Is the food we buy in Scotland actually what it says it is? Unfortunately we know sometimes this isn’t the case and consumers are being sold some products under false pretences.
The horsemeat investigation where beef was replaced by horse and pork meat hit the headlines in 2013. A more recent investigation by Western Isles Council and the Scottish Food Crime & Incident Unit discovered that over 80% of salt found in Hebridean Sea Salt did not come from the Hebrides, but was imported table salt. This shows how wide the potential is for food crime or mislabelling, and all of us need to be more aware of this potential.
My colleagues at FSS in the Scottish Food Crime and Incident Unit, Scientific Advisers and other partners, including Crimestoppers, work together in the UK, and worldwide to prevent food crime, and make sure we have systems in place to detect and deal with it.
Having correct ingredient information on a product’s label is vital in helping check what is actually in it, where it has come from and that it is what it says on the label. But how can we be sure if there has been either accidental or deliberate mis-labelling?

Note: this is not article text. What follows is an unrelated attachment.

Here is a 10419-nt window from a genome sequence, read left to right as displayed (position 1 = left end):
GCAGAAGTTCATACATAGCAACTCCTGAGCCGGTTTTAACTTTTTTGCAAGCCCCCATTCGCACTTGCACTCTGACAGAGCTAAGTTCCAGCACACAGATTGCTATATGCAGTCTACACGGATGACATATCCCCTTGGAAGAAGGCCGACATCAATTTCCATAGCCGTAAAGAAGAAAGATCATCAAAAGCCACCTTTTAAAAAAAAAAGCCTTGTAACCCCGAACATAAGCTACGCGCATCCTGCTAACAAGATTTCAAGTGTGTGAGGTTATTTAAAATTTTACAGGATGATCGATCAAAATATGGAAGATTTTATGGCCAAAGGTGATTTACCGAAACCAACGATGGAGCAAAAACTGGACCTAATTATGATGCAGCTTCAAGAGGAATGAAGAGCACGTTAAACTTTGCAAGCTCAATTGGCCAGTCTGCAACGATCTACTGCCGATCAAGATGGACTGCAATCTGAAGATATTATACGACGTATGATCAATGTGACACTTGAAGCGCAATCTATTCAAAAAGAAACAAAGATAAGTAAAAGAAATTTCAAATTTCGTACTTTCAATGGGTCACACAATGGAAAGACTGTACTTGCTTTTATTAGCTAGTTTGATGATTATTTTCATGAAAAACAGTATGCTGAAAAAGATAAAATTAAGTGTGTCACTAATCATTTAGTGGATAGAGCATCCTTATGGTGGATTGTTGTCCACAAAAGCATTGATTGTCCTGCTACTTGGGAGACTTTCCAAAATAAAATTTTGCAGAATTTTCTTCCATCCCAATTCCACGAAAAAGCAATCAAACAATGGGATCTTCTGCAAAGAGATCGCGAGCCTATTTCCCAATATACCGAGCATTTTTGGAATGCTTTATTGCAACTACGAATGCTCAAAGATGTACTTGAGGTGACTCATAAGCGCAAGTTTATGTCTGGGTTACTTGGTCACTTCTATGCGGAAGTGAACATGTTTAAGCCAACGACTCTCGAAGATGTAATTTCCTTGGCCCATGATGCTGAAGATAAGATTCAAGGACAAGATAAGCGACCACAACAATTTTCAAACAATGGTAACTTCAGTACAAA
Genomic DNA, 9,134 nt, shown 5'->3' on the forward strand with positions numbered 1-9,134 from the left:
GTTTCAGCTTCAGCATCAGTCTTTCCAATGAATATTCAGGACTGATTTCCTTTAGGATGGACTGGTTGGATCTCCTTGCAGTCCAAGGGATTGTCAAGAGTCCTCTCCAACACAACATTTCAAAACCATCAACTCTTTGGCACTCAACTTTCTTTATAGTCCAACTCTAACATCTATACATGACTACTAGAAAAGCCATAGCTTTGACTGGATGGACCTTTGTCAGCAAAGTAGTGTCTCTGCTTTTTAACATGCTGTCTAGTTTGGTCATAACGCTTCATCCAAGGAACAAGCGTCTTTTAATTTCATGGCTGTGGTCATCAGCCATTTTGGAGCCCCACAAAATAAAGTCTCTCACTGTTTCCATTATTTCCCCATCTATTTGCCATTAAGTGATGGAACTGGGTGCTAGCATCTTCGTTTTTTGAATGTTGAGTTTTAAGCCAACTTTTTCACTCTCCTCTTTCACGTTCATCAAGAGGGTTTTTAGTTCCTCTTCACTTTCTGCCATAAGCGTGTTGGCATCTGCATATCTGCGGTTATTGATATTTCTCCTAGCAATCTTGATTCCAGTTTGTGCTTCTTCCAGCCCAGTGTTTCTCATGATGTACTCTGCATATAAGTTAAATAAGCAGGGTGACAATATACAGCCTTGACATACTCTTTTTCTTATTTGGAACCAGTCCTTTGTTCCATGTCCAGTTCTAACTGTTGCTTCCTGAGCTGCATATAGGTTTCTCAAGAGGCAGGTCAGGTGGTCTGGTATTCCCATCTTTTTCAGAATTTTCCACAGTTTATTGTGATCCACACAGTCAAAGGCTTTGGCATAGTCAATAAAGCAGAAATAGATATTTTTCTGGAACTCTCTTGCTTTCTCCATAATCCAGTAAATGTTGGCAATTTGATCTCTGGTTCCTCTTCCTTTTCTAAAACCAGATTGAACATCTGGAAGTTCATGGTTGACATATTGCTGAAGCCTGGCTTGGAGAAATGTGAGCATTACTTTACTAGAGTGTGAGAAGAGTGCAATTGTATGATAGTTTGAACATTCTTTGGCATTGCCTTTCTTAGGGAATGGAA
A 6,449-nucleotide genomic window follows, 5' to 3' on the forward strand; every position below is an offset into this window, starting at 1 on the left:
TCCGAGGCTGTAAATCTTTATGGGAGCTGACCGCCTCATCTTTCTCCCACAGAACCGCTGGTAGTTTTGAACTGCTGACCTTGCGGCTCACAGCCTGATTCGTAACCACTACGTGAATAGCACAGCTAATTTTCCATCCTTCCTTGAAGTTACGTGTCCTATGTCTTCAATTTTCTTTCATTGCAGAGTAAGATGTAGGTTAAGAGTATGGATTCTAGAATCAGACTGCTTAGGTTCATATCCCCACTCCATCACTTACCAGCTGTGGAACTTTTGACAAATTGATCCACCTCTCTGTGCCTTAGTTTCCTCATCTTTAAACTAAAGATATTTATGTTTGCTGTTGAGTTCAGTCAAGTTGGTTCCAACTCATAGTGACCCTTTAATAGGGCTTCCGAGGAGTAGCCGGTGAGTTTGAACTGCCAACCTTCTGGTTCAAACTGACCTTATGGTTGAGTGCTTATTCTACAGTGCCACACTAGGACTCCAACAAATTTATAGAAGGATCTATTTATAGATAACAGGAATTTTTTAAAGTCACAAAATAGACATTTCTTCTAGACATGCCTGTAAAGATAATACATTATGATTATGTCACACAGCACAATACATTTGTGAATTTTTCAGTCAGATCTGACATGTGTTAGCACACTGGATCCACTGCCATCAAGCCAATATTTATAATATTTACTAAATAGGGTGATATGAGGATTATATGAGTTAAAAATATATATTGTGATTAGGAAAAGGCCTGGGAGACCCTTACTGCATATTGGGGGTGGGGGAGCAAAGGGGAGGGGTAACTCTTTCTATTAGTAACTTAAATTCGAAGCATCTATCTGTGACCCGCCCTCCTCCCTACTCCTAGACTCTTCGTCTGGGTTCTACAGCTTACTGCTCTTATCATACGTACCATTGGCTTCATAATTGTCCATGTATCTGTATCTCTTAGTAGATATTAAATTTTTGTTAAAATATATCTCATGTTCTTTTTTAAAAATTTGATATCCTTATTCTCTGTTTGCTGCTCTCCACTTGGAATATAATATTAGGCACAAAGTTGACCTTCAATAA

There are a number of scientific methods being developed to authenticate food products and help combat food crime: Stable isotope ratio analysis, DNA and trace elements analysis:
- Stable isotope ratio analysis looks at ratios of isotopes from elements (eg hydrogen, carbon, nitrogen etc.) found in food (eg meat). This identifies the differences in the diet and water drunk by animals in Scotland and the rest of the world. This technique has also been used to identify the geographical origin of many types of food including wine, olive oil, oranges, honey, tomatoes, Chinese cabbage, dairy products, eggs, seafood, and coffee.
- DNA analysis looks at variations in the genetic code of food. This is used to identify the species of animal meat in a particular food (eg cow, sheep, horse, donkey, fish etc). Recent studies have also shown that it is possible to differentiate between different breeds of cattle and even mixtures of breeds. Problems can arise though if the quality of the DNA is poor.
So getting back to the question in the title – the answer is yes - science can help to detect and deter food crime, but it goes hand in hand with food chain information and other intelligence.
We all have a part to play in stopping food crime - whether you are a member of the public or working within the food and drink sector. You can report food crime anonymously by contacting the free and confidential Scottish Food Crime Hotline, which is operated in partnership with Crimestoppers, on 0800 028 7926, or contact us in confidence through our website.